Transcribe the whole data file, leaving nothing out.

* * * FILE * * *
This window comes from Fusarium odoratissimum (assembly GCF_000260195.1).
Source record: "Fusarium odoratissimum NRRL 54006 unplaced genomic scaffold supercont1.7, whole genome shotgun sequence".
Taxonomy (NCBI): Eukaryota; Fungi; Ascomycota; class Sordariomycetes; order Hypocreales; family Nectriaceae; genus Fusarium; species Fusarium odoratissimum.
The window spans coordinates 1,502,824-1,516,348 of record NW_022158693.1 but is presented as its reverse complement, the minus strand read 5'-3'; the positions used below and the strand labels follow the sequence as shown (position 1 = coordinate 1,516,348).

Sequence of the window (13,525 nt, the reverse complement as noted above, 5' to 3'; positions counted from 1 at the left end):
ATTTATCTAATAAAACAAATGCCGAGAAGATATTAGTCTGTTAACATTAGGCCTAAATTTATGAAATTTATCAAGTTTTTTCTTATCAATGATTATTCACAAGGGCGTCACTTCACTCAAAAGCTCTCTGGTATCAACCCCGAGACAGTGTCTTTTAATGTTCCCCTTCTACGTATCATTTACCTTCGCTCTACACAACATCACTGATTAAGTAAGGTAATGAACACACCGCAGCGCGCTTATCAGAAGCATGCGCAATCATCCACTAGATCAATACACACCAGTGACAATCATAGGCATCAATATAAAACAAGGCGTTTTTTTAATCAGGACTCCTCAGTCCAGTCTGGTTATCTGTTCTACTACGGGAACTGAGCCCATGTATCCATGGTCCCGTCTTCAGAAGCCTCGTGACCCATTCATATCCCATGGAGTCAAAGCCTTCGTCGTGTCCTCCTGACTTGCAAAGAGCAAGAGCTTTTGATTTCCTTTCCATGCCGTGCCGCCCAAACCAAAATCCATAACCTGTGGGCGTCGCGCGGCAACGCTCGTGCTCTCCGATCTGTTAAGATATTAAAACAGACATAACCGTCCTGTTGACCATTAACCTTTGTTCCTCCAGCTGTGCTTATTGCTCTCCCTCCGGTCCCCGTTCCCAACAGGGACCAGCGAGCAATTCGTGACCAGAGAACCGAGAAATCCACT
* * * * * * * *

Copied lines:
This window comes from Fusarium odoratissimum (assembly GCF_000260195.1).
Source record: "Fusarium odoratissimum NRRL 54006 unplaced genomic scaffold supercont1.7, whole genome shotgun sequence".
Taxonomy (NCBI): Eukaryota; Fungi; Ascomycota; class Sordariomycetes; order Hypocreales; family Nectriaceae; genus Fusarium; species Fusarium odoratissimum.
The window spans coordinates 1,502,824-1,516,348 of record NW_022158693.1 but is presented as its reverse complement, the minus strand read 5'-3'; the positions used below and the strand labels follow the sequence as shown (position 1 = coordinate 1,516,348).

Sequence of the window (13,525 nt, the reverse complement as noted above, 5' to 3'; positions counted from 1 at the left end):
ATTTATCTAATAAAACAAATGCCGAGAAGATATTAGTCTGTTAACATTAGGCCTAAATTTATGAAATTTATCAAGTTTTTTCTTATCAATGATTATTCACAAGGGCGTCACTTCACTCAAAAGCTCTCTGGTATCAACCCCGAGACAGTGTCTTTTAATGTTCCCCTTCTACGTATCATTTACCTTCGCTCTACACAACATCACTGATTAAGTAAGGTAATGAACACACCGCAGCGCGCTTATCAGAAGCATGCGCAATCATCCACTAGATCAATACACACCAGTGACAATCATAGGCATCAATATAAAACAAGGCGTTTTTTTAATCAGGACTCCTCAGTCCAGTCTGGTTATCTGTTCTACTACGGGAACTGAGCCCATGTATCCATGGTCCCGTCTTCAGAAGCCTCGTGACCCATTCATATCCCATGGAGTCAAAGCCTTCGTCGTGTCCTCCTGACTTGCAAAGAGCAAGAGCTTTTGATTTCCTTTCCATGCCGTGCCGCCCAAACCAAAATCCATAACCTGTGGGCGTCGCGCGGCAACGCTCGTGCTCTCCGATCTGTTAAGATATTAAAACAGACATAACCGTCCTGTTGACCATTAACCTTTGTTCCTCCAGCTGTGCTTATTGCTCTCCCTCCGGTCCCCGTTCCCAACAGGGACCAGCGAGCAATTCGTGACCAGAGAACCGAGAAATCCACT